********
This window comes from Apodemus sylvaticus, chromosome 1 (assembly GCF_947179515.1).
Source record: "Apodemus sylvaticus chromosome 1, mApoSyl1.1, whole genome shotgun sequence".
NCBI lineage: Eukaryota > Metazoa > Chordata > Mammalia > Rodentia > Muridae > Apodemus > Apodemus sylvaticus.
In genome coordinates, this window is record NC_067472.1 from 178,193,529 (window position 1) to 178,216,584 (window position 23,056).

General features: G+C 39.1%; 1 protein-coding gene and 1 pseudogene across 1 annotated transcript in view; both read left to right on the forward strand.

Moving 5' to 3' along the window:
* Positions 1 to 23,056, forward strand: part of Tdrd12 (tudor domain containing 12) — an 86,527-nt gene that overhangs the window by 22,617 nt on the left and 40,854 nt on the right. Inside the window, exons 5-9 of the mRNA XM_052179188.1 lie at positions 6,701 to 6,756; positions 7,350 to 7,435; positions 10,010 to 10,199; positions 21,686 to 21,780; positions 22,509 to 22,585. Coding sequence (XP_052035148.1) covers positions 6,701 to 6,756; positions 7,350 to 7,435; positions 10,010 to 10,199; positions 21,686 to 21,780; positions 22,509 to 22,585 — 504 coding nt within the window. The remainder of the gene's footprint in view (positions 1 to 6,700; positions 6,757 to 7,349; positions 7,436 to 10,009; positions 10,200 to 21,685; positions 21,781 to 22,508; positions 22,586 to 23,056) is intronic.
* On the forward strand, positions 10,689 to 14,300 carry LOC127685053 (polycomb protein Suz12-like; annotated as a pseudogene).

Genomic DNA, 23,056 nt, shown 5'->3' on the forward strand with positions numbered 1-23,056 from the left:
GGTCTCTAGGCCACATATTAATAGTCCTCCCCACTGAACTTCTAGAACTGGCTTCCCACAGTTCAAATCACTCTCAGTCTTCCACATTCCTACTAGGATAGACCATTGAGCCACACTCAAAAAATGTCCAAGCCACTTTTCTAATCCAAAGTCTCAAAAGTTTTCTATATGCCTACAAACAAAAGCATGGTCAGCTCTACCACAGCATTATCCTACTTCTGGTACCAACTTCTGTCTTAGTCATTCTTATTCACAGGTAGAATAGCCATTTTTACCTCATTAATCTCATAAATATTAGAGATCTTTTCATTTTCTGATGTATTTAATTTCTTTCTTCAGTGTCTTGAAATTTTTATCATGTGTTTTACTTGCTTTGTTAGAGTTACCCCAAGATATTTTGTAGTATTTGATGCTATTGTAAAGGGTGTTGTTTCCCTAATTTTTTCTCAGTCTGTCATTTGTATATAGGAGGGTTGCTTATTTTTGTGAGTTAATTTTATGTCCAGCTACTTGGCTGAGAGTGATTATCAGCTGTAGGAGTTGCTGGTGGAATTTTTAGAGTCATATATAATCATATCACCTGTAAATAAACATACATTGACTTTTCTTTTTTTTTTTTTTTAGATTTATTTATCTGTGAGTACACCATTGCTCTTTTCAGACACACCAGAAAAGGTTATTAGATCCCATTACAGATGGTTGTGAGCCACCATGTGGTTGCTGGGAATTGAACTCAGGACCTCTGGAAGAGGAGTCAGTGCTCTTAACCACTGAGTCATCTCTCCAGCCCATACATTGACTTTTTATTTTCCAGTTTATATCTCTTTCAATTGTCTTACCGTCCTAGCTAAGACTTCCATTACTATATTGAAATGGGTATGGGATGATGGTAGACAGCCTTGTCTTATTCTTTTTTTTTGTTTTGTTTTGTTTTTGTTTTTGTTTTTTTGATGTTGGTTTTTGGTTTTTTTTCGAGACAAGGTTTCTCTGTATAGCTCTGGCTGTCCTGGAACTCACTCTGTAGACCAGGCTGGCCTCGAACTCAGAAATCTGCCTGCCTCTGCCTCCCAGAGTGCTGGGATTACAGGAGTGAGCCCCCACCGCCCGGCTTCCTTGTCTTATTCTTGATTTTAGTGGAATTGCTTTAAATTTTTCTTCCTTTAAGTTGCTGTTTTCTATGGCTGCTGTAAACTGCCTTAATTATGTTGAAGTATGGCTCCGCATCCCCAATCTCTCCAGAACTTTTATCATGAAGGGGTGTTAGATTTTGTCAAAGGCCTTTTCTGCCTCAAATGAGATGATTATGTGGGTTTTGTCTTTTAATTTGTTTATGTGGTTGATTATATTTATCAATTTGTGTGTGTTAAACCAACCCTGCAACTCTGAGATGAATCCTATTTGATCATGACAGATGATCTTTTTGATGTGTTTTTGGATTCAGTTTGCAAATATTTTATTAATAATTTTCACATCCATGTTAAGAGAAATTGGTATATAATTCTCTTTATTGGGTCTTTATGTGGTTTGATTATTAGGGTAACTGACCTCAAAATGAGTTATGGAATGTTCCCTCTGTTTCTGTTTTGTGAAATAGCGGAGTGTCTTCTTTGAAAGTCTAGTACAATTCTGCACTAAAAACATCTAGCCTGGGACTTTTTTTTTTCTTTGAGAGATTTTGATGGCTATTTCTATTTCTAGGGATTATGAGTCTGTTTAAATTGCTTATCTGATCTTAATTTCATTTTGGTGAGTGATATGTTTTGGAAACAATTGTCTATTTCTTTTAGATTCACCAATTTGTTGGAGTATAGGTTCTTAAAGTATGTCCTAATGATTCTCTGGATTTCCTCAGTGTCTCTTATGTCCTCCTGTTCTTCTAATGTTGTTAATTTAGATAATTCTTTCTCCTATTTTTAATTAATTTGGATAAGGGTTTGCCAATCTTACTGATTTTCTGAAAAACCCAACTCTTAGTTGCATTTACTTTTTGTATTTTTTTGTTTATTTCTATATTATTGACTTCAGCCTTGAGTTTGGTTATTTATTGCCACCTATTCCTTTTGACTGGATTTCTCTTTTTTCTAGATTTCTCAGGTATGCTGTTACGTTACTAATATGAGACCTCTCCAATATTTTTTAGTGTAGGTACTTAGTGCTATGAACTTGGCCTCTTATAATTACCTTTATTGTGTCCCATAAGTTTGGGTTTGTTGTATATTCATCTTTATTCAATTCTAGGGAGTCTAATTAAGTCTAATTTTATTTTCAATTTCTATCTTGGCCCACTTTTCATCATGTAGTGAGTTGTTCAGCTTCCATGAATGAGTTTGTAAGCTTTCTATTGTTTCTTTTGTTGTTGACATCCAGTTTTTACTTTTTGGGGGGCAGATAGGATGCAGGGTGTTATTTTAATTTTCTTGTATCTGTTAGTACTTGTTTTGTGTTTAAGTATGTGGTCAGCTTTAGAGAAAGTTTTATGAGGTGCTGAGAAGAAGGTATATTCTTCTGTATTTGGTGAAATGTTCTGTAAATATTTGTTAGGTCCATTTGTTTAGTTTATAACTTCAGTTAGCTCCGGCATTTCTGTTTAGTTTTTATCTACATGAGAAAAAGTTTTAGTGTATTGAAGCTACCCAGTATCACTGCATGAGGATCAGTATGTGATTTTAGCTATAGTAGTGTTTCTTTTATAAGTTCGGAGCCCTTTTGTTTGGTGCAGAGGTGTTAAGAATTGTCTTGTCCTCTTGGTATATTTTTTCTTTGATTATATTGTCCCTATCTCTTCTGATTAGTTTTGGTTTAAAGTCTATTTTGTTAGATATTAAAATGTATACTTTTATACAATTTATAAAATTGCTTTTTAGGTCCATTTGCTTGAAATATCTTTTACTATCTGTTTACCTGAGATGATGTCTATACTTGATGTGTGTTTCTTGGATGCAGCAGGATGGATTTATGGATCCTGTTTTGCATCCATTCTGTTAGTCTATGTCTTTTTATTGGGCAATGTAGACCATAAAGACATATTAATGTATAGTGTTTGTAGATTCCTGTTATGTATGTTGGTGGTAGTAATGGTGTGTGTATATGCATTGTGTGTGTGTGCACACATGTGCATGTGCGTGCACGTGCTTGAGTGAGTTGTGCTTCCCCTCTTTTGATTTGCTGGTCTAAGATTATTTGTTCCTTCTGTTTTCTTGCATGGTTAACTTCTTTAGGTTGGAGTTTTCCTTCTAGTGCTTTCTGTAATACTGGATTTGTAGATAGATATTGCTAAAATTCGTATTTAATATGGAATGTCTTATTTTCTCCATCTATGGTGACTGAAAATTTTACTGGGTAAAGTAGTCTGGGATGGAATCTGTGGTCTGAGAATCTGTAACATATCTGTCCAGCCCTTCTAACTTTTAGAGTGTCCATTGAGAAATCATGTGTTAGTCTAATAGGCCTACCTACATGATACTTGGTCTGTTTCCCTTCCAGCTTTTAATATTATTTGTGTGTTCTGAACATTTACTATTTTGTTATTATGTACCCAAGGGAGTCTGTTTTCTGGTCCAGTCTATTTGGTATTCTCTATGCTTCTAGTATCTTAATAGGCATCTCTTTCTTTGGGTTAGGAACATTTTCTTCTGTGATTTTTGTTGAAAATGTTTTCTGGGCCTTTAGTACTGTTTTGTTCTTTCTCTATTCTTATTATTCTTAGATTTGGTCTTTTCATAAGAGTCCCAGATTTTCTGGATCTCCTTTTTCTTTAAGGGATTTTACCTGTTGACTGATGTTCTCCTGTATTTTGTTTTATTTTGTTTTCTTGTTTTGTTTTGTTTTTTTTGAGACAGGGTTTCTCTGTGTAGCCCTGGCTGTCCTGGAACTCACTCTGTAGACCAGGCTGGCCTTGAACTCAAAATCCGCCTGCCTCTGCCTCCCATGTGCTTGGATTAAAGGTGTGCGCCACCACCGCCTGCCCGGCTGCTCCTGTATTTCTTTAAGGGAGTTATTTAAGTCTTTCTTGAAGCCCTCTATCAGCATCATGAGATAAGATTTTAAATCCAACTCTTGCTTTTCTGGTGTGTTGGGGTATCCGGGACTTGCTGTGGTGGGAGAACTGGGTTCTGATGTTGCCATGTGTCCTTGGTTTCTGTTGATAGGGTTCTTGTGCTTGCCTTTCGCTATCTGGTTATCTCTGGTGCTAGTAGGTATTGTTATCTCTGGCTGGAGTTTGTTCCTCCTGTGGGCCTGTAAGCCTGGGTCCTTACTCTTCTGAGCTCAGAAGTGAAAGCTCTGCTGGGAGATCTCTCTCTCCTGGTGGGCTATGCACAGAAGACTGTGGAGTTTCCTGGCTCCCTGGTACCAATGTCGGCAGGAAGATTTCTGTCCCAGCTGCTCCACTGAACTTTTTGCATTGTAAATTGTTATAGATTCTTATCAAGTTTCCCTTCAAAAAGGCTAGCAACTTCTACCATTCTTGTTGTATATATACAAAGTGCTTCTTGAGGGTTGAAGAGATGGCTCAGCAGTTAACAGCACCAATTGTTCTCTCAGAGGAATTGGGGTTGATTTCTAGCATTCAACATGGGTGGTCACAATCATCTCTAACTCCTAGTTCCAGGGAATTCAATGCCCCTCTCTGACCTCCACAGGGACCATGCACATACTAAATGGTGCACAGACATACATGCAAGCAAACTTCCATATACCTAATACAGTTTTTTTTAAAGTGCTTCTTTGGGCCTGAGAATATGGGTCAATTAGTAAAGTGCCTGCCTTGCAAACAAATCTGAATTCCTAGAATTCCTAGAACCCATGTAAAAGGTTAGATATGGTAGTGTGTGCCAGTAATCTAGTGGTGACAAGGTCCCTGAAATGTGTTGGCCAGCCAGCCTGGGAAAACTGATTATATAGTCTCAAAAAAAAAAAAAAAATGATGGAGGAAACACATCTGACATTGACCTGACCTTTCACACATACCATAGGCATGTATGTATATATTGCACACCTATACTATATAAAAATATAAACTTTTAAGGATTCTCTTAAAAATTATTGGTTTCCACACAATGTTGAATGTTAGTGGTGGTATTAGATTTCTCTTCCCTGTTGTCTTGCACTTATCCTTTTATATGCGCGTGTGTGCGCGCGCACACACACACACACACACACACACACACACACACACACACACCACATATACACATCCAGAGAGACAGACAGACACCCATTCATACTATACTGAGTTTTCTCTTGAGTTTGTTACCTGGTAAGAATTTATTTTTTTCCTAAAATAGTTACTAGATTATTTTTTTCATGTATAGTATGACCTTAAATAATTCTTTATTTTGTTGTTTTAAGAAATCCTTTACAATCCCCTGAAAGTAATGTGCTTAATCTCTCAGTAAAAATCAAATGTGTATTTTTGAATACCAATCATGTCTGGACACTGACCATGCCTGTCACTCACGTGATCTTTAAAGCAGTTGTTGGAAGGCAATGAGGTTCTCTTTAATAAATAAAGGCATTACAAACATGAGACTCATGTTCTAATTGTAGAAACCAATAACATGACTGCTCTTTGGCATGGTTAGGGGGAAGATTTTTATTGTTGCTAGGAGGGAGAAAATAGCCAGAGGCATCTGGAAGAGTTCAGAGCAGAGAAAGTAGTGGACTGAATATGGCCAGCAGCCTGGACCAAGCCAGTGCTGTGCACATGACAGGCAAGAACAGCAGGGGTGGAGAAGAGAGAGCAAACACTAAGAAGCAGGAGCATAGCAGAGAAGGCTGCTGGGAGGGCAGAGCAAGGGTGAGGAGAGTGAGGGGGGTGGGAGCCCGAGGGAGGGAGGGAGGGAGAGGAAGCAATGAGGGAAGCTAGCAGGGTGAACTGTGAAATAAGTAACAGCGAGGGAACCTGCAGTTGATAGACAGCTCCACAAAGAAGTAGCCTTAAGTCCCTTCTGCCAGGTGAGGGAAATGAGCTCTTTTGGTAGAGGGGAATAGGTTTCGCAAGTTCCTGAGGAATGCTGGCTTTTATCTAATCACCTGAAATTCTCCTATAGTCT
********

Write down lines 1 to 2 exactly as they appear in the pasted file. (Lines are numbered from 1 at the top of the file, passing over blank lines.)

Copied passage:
This window comes from Apodemus sylvaticus, chromosome 1 (assembly GCF_947179515.1).
Source record: "Apodemus sylvaticus chromosome 1, mApoSyl1.1, whole genome shotgun sequence".